Synbiosis introduces aCOLade manual colony counter

Simple, inexpensive method of analysing microbial contamination

To help improve precision, there is a magnifying lens over the light box and the back plate is gridded

Synbiosis, a leading manufacturer of automated microbiological systems, has launched an affordable, manual colony counter with automatic result recording suitable for use in any microbiology laboratory.

The new aCOLade colony counter consists of a compact white light box with a pressure controlled back plate and a pen attached to an integrated digital counter. As soon as the microbiologist touches the Petri dish’s lid with the pen to count a colony, a bleeping sound occurs and the count is automatically added and displayed on the digital counter.

To record results, aCOLade can be connected to any computer and comes with software that allows scientists to automatically transfer their counts to a spreadsheet. Since the data is instantly recorded, this saves time and improves accuracy by reducing the risk of keying errors occurring.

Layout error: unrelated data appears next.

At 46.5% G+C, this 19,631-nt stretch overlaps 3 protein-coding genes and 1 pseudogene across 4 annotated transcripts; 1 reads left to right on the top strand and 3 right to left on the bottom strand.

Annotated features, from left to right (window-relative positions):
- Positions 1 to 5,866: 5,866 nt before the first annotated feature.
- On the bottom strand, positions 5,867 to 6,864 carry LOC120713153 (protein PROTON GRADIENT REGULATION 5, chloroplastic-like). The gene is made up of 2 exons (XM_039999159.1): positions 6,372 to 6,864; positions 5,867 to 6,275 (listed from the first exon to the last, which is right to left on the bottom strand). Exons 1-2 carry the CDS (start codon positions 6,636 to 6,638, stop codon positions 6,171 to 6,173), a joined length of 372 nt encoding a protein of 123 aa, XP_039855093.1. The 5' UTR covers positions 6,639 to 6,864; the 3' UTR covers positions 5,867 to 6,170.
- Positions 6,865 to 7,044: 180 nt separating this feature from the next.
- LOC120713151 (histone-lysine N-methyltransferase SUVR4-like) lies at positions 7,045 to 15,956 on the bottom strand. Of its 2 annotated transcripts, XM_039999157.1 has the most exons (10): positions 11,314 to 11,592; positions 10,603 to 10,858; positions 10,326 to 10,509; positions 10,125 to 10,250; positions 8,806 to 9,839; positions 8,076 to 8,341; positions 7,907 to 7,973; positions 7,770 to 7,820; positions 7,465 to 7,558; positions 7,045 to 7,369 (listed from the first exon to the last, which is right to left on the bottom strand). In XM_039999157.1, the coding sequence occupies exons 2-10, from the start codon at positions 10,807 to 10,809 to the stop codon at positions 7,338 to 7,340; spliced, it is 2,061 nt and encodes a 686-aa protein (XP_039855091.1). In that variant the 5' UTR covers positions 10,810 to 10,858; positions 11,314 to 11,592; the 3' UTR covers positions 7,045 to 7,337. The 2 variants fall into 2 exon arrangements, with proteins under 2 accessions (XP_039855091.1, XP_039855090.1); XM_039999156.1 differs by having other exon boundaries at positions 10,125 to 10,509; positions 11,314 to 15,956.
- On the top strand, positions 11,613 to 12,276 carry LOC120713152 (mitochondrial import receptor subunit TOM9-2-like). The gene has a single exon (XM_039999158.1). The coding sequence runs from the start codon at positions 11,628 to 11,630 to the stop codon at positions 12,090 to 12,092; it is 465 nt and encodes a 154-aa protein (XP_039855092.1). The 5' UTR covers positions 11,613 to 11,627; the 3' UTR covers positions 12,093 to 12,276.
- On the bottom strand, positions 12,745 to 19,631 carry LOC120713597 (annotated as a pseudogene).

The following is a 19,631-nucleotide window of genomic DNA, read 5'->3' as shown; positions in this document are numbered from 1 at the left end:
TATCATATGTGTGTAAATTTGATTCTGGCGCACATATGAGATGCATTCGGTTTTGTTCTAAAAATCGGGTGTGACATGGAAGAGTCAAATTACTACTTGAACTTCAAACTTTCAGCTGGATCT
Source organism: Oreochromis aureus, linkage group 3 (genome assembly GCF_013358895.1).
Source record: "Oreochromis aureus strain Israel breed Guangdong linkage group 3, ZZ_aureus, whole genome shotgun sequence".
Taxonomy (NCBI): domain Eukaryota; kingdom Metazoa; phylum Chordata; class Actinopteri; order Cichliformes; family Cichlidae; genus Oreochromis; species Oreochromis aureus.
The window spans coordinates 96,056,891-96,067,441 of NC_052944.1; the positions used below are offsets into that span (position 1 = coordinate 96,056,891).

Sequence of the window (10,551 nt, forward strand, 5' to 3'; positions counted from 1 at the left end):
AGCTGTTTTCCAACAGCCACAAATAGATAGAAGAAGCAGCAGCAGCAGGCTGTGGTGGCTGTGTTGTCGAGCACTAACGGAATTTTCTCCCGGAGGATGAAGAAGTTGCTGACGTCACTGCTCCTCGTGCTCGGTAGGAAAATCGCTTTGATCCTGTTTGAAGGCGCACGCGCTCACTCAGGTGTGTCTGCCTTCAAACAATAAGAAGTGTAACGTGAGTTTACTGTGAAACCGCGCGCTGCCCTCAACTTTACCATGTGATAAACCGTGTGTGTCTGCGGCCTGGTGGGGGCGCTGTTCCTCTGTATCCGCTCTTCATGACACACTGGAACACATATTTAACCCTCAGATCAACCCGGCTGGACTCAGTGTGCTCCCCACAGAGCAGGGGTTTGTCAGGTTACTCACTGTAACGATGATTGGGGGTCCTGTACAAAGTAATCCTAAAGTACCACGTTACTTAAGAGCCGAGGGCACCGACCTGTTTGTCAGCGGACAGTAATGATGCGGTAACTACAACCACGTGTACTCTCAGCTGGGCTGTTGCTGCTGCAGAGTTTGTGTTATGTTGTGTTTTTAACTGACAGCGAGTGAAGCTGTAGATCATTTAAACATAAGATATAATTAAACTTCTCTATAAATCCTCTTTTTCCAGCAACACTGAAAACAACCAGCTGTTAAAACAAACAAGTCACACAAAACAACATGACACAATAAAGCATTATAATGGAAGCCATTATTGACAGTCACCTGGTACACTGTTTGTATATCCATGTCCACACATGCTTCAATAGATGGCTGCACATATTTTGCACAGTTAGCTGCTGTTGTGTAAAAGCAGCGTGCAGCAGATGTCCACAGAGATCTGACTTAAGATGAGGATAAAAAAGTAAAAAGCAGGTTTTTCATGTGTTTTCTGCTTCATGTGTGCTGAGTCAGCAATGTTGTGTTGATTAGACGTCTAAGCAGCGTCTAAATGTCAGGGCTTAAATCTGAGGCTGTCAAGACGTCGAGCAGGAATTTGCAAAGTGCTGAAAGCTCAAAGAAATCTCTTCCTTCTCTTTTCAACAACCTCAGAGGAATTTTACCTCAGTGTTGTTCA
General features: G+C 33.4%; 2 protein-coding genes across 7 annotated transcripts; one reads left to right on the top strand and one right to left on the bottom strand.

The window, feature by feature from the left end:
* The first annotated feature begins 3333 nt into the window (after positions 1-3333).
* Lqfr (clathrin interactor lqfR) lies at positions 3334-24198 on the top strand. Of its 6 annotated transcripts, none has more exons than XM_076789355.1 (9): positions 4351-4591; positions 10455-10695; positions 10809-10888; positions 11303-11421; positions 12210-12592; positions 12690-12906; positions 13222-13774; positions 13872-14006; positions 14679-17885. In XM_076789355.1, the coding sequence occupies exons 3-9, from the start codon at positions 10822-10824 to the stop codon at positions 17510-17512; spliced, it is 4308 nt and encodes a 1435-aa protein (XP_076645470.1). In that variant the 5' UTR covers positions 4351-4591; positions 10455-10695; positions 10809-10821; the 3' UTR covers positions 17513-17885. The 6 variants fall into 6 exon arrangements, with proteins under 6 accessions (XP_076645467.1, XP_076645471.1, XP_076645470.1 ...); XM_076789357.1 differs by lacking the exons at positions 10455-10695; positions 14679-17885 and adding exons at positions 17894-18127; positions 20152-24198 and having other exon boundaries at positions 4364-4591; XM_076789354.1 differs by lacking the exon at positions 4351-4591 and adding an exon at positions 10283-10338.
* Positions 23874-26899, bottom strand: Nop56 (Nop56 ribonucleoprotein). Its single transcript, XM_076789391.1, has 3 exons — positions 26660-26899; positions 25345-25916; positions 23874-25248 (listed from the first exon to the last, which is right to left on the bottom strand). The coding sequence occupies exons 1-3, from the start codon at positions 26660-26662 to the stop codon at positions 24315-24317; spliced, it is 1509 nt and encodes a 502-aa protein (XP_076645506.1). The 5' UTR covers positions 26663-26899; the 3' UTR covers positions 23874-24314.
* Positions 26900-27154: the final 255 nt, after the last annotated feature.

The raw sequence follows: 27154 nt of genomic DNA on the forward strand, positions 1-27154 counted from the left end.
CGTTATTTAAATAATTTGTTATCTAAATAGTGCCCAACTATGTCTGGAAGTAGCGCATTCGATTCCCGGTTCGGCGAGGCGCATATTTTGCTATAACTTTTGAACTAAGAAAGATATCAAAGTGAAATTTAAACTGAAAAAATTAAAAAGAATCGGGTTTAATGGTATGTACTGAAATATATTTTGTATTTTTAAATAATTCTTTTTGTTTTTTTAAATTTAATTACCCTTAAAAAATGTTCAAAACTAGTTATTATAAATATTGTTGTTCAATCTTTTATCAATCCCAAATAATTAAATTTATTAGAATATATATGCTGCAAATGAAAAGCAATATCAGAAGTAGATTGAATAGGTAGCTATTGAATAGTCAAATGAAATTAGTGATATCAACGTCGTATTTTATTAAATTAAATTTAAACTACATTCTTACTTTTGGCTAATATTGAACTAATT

This flexible system has a well-designed adjustable plate ring that is used to hold plates as small as 50mm diameter and can be easily altered to accommodate 90mm and 120mm diameter plates.

To help improve precision, there is a magnifying lens over the light box and the back plate is also gridded. These features enable microbiologists to see small colonies and distinguish between colonies and debris or a bubble in the media, as well as easily keep track of which plate area they have counted.

“Many microbiologists want an inexpensive manual colony counter that is simple to use, flexible enough to read large and small plates and allows their results to be easily saved,” said Martin Smith of Synbiosis. “We have responded to these needs with our new aCOLade.

“Since scientists have the option to integrate their own computer with aCOLade, we’re convinced that it will prove to be an excellent system for cost-conscious microbiologists wanting a straightforward method of counting and recording their colony counts.”

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